New and Noteworthy

Holocaust Girls

by S.L. Wisenberg, Bison Books ($15.95)

This collection of essays — on “history, memory and other obsessions” — zeroes in on disparate aspects of what it is to be a Jewish American: liberal, conscious of difference, frequently unmoored. Wisenberg demonstrates an acute awareness of the absurdities of collective histories as well as individual human lives. (The girls of the titular essay have fetishized history, dragging it around with them into and through the present.) The beauty of these essays lies both in their taut, fraught language and the understated punchlines that purposefully upset the balance towards which the author has so artfully striven.


Edited by Lisa Jervis and Andi Zeisler, FSG ($16.00)

A veritable “best-ofs” from Bitch magazine’s last decade, the essays in this book, covering everything from the “perils of feminist fame” (especially difficult for a movement that eschewed hierarchies in any form) to an in-depth analysis of the gendered expectations of public restrooms (there’s a reason we females wait so long for the toilet, you know), this volume leaves no segment of modern life unexamined. Introductions to each section by the editors constitute bonus tracks.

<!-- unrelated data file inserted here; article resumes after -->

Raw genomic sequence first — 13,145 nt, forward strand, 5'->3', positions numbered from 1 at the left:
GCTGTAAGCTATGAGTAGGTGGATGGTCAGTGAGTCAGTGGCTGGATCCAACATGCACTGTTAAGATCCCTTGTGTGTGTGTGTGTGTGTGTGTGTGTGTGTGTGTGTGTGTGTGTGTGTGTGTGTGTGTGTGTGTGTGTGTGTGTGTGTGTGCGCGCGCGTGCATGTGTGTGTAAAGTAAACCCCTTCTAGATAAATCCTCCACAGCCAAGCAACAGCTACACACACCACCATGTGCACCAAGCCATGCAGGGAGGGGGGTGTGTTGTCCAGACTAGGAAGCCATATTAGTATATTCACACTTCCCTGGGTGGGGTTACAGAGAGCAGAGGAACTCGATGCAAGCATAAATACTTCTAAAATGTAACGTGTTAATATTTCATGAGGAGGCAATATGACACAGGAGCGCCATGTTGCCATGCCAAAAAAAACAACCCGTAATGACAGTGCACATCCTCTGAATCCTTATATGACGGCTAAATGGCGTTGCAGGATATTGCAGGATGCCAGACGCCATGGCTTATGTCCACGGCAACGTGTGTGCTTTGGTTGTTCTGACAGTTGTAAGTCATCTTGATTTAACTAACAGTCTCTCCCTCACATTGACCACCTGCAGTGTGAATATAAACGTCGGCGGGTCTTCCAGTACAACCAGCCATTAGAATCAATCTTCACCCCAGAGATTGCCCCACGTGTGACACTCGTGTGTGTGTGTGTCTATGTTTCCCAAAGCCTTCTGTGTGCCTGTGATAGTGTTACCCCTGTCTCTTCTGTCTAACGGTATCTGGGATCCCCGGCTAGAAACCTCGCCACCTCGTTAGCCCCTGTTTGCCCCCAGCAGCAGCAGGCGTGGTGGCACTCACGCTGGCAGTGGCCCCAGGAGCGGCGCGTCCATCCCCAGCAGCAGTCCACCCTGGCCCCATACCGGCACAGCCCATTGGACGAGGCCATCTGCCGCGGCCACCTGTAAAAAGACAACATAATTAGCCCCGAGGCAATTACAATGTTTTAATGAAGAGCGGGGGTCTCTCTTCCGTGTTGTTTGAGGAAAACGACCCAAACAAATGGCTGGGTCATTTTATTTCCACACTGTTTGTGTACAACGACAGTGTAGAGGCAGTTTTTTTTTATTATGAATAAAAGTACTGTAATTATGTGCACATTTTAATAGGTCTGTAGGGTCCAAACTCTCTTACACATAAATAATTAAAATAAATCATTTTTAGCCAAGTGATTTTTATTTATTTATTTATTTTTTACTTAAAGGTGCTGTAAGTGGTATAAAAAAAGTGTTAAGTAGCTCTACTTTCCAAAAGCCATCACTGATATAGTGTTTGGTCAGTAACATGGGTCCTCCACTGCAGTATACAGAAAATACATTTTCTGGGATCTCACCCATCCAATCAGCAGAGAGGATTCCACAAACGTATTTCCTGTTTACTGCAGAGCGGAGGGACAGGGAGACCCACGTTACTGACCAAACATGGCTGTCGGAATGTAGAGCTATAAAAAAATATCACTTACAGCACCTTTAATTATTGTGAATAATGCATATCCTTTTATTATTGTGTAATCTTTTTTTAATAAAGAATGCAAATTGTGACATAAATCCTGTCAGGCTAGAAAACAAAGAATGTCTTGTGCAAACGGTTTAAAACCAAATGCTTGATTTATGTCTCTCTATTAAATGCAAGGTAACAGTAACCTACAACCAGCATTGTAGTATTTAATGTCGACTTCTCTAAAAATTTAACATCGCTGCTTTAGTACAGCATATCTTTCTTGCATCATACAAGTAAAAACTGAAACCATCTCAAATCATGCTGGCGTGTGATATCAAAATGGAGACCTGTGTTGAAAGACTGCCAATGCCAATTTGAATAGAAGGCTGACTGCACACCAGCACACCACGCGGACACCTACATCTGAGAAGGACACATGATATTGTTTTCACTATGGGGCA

The Family Flamboyant: Race Politics, Queer Families, Jewish Lives

by Marla Brettschneider, Suny Press ($24.95)

A welcome addition to the relatively small body of academic literature that is avowedly queer and proudly Jewish, Brettschneider’s account focuses simultaneously on issues of race, ethnicity, religion, class, politics and gender. Readers willing to work their way through dense and frequently polysyllabic musings will find a wealth of ways to challenge even the most basic assumptions about what makes a family. 

Melanie Weiss is Lilith’s Assistant Editor.